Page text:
Dynein walks in such a way that at any given time one of its stalks is continuously attached to the microtubule. This allows the dynein to move a substantial distance along the microtubule without detaching. Cytoplasmic dynein helps transport cargo needed for cell functions and is also involved in the movement of chromosomes and positioning the mitotic spindles for cell divisions [136]. Dynein as a motor is a complex protein assembly composed of many smaller polypeptide subunits.

Dynein has a molecular mass of about 1.5 MDa and comprises nearly twelve polypeptide subunits. Two of them are identical heavy chains of ~520 kDa containing the ATPase activity and are thus responsible for generating movement along the microtubule. Two are 74 kDa intermediate chains which are thought to attach the dynein to its cargo; four are ~56 kDa intermediate chains; and the rest are less known light chains. Also, another multisubunit protein dynactin (dynein activator complex), essential for mitosis, regulates the activity of dynein. Dynein gets activated by binding to dynactin which in turn facilitates cargo attachment to dynein [137]. Due to the more complex structure of dyneins compared to the kinesins, applications to nanotechnology have yet to be developed.

6. Myosin

Myosin is a family of ATP-dependent motor proteins and is mainly involved in muscle contraction. Structurally myosin molecule is composed of two large polypeptide heavy chains and four smaller light chains. Both heavy and light chain polypeptides combine to form two globular heads, while only heavy chains intertwine to form the tail part. The myosin molecules makeup the core of thick filament and remain oriented in opposite directions. Each globular head contains two binding sites one for actin and other for ATP. Overall muscle contraction requires involvement of another thin filament protein actin. In essence myosin provides actin-based motility [138140].

As far as myosin’s role in nanomedicine is concerned investigations into use of contractile cell grafts for myocardial regeneration have begun [141]. Also, the transport of liposome tethered to bundled actin over myosin coated surfaces has also been examined [142]. The applications of myosin-actin in nanomedicine are still in infancy stages and are just emerging.

While detailed structural and functional aspects of ATP synthase are available to use for its role in nanomedicine for other nanomotors it still seems a long way to go. Analysis of all biological nanomotors shows that many nanomotor proteins link catalytic ATP utilization to linear, unidirectional force generation. More is known of the kinesins and myosins than dyneins, primarily due to the greater molecular complexity of the latter type. Kinesins are microtubule motors which consist of 45 members in the mammalian kinesin superfamily. Kinesins are involved in cargo transport in cells by tethering different cargo vesicles to divergent tail domains. Most kinesins track processively along microtubules towards the plus end with a few members of the family tracking to the minus end [143]. Force production of kinesins, and structurally related myosins, involves conformational changes in motor proteins converting strain relieving recoil into force generation [144]. A kinesin force-producing conformational change within the motor protein, upon ATP binding, results in altered motor to filament interaction. Processive movement of the kinesin is believed to be due to chemical gating which requires communication between the two motor headpieces. Conserved motifs within the kinesins are the nucleotide binding P-loop and switch I and II loops [145]. During the nucleotide catalytic cycle small movements of the loop regions are transmitted to movement of the neck linker segment.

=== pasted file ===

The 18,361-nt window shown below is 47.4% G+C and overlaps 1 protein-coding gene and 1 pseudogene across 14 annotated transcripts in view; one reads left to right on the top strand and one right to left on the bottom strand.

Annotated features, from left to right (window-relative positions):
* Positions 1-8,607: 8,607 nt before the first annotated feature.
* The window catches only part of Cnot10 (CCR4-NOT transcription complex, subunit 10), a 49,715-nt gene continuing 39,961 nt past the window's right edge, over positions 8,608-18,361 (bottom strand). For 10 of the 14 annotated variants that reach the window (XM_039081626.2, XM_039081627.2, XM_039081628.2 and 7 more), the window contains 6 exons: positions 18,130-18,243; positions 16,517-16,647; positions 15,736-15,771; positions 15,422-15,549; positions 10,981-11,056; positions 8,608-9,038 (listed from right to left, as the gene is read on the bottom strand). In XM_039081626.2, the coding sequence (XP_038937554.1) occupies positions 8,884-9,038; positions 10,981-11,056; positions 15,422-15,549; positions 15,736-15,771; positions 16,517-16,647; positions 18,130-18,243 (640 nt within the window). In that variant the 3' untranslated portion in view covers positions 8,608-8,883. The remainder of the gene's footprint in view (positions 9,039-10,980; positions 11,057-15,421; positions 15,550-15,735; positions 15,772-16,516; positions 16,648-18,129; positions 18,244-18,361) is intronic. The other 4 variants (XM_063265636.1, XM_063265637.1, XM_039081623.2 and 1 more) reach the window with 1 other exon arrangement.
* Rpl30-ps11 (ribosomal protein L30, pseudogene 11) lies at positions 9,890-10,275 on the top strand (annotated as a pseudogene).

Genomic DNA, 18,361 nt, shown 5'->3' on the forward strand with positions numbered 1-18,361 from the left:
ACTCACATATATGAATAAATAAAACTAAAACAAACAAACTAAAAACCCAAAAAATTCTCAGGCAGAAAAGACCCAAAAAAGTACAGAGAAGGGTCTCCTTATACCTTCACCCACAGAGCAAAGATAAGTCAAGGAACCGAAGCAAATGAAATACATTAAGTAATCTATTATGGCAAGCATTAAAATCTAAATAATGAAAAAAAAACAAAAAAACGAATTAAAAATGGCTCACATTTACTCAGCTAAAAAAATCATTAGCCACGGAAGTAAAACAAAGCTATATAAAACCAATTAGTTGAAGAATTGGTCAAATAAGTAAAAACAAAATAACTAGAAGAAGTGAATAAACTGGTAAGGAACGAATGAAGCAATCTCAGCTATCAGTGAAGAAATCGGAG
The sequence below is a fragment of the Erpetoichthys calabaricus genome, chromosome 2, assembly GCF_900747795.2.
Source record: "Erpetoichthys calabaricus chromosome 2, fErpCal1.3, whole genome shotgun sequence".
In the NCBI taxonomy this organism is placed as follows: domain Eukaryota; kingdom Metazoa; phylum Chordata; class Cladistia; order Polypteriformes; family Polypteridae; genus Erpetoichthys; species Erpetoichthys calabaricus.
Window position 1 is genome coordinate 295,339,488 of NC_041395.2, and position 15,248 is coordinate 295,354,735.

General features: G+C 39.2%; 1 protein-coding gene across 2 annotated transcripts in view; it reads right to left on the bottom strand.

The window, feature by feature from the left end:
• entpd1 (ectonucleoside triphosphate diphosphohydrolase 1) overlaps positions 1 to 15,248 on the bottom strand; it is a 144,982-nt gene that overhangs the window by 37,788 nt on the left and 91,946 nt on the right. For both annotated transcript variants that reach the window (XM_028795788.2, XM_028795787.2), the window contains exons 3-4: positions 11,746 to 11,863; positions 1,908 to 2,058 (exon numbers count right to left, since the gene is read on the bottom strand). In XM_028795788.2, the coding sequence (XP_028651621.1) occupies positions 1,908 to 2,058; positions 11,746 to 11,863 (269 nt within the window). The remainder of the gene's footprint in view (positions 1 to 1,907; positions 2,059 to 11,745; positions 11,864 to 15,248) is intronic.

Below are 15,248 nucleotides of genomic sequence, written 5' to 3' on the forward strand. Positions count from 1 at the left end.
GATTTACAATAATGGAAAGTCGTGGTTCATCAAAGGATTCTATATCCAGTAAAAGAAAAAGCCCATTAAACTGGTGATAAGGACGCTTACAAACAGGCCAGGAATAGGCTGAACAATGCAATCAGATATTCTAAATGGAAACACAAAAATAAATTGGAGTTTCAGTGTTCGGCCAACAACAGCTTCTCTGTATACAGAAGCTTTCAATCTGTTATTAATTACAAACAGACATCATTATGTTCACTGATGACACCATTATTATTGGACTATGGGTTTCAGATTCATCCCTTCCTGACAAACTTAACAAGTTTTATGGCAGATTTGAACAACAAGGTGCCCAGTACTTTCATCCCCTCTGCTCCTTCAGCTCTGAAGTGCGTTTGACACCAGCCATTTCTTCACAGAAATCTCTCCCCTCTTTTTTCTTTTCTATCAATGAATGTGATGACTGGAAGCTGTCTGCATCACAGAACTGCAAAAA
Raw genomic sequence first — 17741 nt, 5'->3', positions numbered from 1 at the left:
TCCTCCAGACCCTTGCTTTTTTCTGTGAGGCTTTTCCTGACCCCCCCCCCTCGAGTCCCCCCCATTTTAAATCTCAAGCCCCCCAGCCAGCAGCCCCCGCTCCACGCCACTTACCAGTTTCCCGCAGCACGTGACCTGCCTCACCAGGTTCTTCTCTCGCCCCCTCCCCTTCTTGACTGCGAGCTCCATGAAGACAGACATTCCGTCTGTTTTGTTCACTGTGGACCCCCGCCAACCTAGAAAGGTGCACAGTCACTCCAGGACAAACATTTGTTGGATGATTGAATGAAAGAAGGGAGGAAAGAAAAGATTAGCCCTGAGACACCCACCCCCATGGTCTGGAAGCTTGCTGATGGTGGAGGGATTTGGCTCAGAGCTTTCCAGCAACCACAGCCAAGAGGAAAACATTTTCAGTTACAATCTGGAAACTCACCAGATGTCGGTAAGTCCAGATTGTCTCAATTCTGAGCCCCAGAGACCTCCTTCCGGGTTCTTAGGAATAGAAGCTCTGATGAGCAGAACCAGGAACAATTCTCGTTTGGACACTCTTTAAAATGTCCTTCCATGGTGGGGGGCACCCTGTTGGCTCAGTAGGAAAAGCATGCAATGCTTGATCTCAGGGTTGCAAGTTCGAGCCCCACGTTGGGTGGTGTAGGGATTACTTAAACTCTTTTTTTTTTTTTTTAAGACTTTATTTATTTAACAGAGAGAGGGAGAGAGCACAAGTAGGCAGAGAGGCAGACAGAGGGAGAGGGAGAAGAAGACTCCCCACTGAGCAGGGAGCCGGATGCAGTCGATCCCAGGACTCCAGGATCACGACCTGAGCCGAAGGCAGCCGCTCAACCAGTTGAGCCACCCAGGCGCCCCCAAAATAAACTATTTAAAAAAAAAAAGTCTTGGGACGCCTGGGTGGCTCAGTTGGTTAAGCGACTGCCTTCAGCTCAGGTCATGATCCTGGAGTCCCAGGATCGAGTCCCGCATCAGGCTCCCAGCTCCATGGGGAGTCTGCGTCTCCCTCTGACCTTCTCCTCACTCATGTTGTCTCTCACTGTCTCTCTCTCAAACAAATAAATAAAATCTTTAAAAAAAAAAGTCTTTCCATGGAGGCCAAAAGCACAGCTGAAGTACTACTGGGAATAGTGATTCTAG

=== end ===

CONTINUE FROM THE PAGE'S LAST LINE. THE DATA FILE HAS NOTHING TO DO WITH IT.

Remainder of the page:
In this review we have focused on nanomotors that have shown some promise of being applicable in nanomedicine. Many biological nanomotors such as myosin, actin, microtubule, dynamin, RNA polymerase, DNA polymerase, helicases, topoisomerases, and viral DNA packaging motors currently have few nanomedicine applications; therefore they are subject of a separate future review article.

7. Conclusions

Being relatively new nanobiology or nanobiotechnology covers a variety of related technologies. This is basically a merger of molecular biology with technology that covers nanodevices, nanoparticles, protein motors, and other nanoscale phenomenon in the living cells. One of the objectives behind nanobiology is to apply nanotools to solve relevant medical/biological problems. Developing new tools and refining them for delivering better health care is another principal objective of nanotechnology [146].

Overall rotatory motor functions and universal presence makes ATP synthase a front runner base model in the development of nanomotors for nanomedicine usage. Moreover, the first tentative steps in nanotechnology with biological nanomotors have begun. It will be of great interest to see the development of hybrid technologies which link microfabrication to various biological nanomotors. The realization of the full potential in this exciting area will begin to occur when useful devices driven by nanomotors appear.

Conflict of Interests

The authors declare that there is no conflict of interests regarding the publication of this paper.

Acknowledgment

This work was supported by the National Institutes of Health Grant no. GM085771 to ZA.

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Copyright © 2014 Zulfiqar Ahmad and James L. Cox. This is an open access article distributed under the Creative Commons Attribution License, which permits unrestricted use, distribution, and reproduction in any medium, provided the original work is properly cited.